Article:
China suspends North Korean iron, seafood imports over missile tests | News | DW | 14.08.2017
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China suspends North Korean iron, seafood imports over missile tests

China has announced a ban on imports of coal, iron ore, lead and seafood from North Korea. The measures are part of new UN sanctions aimed to punish Pyongyang after it tested two intercontinental missiles.

China's Commerce Ministry said on its website that all imports of coal, iron, iron ore, lead concentrates, lead and seafood from North Korea would be "completely prohibited" from Tuesday.

The announcement came after Beijing pledged to fully enforce the latest round of sanctions against its neighbor. US President Donald Trump has accused China of not doing enough - as the North's most important trading partner and ally - to pressure Pyongyang to abandon its nuclear weapons program.

But Chinese Foreign Minister Wang Yi had vowed after the UN sanctions were given the green light that his country "will for sure implement that new resolution 100 percent, fully and strictly."

The sanctions, approved in a Security Council vote on August 6, could cost North Korea up to $1 billion (850 million euros) a year.

Missiles and mounting tension

The UN resolution came after Kim Jong-un's regime carried out two intercontinental ballistic missile tests last month. Experts warn the rogue state may now be close to achieving its goal of striking the United States mainland with a nuclear weapon.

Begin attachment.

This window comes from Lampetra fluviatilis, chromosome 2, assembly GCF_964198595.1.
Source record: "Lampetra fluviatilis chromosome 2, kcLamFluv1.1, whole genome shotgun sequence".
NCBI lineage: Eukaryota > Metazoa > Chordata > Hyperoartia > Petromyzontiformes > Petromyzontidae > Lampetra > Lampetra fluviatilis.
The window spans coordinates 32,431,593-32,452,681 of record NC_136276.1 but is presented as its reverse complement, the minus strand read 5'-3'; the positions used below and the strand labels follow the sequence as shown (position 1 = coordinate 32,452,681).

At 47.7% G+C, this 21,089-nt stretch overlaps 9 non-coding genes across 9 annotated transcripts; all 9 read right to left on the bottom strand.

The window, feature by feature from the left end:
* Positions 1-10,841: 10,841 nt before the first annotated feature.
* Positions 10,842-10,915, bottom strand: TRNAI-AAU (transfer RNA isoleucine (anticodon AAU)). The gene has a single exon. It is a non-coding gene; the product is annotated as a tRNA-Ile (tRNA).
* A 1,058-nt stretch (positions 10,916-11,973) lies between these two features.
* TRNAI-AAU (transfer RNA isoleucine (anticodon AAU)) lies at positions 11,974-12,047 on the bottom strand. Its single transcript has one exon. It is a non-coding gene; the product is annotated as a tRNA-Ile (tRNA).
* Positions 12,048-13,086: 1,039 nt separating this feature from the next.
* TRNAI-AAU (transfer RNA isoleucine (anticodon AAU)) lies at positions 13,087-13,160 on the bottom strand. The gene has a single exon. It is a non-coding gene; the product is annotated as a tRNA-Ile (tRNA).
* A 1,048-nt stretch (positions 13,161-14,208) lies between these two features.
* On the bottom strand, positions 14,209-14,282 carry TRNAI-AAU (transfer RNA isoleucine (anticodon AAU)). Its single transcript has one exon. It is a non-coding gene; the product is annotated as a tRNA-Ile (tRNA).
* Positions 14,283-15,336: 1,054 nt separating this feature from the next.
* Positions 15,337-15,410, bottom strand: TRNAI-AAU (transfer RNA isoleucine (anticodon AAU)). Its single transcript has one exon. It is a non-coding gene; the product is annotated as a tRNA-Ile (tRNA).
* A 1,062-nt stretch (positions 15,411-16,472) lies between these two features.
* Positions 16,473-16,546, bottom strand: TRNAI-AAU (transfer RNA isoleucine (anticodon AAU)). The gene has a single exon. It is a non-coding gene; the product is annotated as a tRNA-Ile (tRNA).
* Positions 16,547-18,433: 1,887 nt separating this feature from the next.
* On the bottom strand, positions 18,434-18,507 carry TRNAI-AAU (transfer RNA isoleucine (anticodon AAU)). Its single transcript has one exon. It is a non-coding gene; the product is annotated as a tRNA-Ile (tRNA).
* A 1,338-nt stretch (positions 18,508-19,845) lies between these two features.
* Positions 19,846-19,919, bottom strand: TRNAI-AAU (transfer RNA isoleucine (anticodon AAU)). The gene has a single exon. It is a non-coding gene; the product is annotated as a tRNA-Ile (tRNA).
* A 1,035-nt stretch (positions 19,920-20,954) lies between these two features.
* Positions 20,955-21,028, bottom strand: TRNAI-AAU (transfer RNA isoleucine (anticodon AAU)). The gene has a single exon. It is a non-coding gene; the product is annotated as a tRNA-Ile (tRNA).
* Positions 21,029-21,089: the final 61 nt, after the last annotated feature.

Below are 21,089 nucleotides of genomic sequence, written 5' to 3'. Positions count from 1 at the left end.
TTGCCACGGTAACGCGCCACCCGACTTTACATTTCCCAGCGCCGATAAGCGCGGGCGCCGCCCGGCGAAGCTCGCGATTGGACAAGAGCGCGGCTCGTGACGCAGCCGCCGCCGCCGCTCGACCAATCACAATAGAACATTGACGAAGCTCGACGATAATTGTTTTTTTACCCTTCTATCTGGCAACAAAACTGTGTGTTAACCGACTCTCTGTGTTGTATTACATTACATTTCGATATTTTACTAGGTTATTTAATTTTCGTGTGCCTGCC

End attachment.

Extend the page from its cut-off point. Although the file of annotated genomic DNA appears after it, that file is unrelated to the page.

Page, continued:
Read more: What is an intercontinental ballistic missile?

Escalating tensions between the US and North Korea, including threats of military action by both countries, have also led to mounting international concern.

Pyongyang says it is developing plans to strike the US territory of Guam, while Trump warned the North would face "fire and fury" if it attacked the United States.

Read moreDonald Trump has complete, unchecked authority to use nuclear weapons:

Meanwhile, US Joint Chief of Staff Chairman Joseph Dunford told his South Korean counterparts during a visit to the country on Monday that the US was willing to use the "full range" of its military capabilities to defend itself and its allies from North Korea if economic sanctions failed.

Chinese President Xi Jinping urged calm on both sides in a phone call with Trump over the weekend. South Korean President Moon Jae-In also appealed for restraint, calling for an end to "all provocations and hostile rhetoric immediately, instead of worsening the situation any further."

China maintains that it prefers diplomacy and a return to dialogue, rather than sanctions, as a way to resolve tensions with North Korea. Six-party talks involving China, the two Koreas, Russia, Japan and the United States collapsed in 2008.

nm/kms (Reuters, AFP)